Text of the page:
So... What’s the solution... if everyone is different?
There’s got to be something else…. Driven by feeling stuck and multiple difficult patients. Every step of his career and every diverse client with different multiple issues meant coming up with new ideas constantly. How one develops their therapy practice is figuring out how clients are different and which therapy to use (if any).
For example, when Jeff began his own practice, he began meeting clients with multiple issues. One form of therapy that worked for depression was having little to no effect on a client with borderline or multi-personality disorder.
If someone has many schemas and is different every time they walk through your door, what can you do? Schemas were not enough for borderline patients. umping from one to the other because they have many schemas. Every time they come in they have a state shift, whether it be depressed, angry, or self punitive. So how do you help someone develop or heal when they’re jumping from one personality to the other?
Jeff realized he needed to do something with the model itself. It’s not just a technical change anymore but a model change. How are these clients different and how can he adapt?
So he began thinking of state changes. Not that there are merely other schemas from other patients but other states. Since the model was focusing on personality traits it doesn’t fit when clients flip from one state to another in each session. There would be no progression as there would be no constant growth.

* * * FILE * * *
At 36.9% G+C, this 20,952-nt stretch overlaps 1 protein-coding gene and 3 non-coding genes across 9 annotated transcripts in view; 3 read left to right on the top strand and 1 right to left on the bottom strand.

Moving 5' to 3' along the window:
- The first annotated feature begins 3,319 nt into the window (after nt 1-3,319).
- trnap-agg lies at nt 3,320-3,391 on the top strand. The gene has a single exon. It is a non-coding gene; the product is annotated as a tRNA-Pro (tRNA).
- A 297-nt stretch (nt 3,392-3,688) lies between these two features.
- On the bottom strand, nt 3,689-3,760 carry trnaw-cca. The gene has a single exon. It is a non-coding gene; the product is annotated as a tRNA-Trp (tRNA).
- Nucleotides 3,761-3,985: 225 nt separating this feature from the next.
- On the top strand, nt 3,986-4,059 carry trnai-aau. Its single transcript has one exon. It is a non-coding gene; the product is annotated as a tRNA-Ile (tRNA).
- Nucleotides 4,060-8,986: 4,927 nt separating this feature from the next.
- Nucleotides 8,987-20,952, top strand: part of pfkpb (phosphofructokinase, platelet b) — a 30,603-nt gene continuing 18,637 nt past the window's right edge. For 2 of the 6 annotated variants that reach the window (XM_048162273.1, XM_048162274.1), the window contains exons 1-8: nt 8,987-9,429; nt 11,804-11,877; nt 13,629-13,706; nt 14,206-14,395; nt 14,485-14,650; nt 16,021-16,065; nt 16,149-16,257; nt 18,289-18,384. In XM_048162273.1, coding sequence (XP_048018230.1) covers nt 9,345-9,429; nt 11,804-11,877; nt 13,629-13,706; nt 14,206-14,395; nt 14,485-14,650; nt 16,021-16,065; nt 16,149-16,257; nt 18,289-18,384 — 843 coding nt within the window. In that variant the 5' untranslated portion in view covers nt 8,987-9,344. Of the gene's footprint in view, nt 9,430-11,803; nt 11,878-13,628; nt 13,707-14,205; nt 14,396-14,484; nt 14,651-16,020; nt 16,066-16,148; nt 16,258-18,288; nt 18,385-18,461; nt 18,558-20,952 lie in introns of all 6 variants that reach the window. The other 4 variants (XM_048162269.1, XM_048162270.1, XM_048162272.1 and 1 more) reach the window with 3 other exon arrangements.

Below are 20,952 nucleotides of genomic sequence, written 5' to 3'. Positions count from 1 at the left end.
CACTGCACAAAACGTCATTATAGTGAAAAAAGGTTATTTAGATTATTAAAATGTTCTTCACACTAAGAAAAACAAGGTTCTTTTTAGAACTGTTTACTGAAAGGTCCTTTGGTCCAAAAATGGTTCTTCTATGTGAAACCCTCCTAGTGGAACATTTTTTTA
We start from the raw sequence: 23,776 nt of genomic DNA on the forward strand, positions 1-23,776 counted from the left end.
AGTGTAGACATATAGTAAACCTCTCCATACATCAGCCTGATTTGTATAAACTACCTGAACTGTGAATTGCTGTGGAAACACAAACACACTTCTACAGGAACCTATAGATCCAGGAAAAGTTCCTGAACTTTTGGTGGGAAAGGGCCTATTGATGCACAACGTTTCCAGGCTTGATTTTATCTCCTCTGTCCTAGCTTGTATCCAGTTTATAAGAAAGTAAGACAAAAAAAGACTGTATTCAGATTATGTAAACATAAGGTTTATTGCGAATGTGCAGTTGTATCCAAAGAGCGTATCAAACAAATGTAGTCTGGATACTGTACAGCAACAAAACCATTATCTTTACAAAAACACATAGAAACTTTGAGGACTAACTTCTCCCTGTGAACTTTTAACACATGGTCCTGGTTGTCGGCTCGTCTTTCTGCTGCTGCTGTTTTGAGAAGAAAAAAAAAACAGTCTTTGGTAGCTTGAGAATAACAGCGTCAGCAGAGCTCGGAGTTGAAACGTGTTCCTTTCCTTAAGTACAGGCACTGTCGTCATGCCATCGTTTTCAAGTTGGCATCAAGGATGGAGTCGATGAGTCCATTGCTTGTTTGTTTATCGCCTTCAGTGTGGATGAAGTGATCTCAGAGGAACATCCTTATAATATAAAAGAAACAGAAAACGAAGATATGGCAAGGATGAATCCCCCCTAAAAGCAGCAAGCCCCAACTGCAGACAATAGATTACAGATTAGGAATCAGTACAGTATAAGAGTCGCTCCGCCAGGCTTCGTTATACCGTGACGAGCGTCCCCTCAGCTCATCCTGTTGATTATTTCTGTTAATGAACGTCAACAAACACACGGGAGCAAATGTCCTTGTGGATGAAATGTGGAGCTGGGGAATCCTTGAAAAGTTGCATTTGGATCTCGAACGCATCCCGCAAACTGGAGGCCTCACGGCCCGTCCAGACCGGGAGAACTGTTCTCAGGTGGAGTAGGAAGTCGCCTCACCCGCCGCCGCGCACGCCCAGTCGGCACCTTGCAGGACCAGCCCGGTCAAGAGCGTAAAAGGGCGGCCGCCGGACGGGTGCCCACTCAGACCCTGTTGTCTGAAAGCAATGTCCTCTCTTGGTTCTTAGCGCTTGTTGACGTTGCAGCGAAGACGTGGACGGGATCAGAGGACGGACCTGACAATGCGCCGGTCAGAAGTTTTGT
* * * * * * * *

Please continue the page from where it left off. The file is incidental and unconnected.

So, if there are different modes within an individual... each mode should be thought of as individuals…. right? He began to give names to the different parts of an individual when the clients would come in.
He realized some clients would create similar modes of themselves. Instead of one little child as an average client may have, a borderline client may have four little inner children, of four different ages and four different experiences. When they would enter one mode, it was usually extreme, with no access to turn it on or off, or even switch to their other modes.
Whenever personality disorder clients shift states, from a depressed state to an anxious state, they’re partly dissociating other parts of themselves. The healthy or even punitive, or angry parts are pushed away, and then whatever state is in control of themselves predominates and takes over at that time. The question of how extreme these states may be, depends on each individual.
So all in all, different personalities disorders have different modes so they have to be treated as if they are individual people. So to adapt the model Jeff had to create more modes…. The child mode, the teenage, the adult coping mode etc. etc. to adapt to the needs of these clients and their different modes within their different schemas.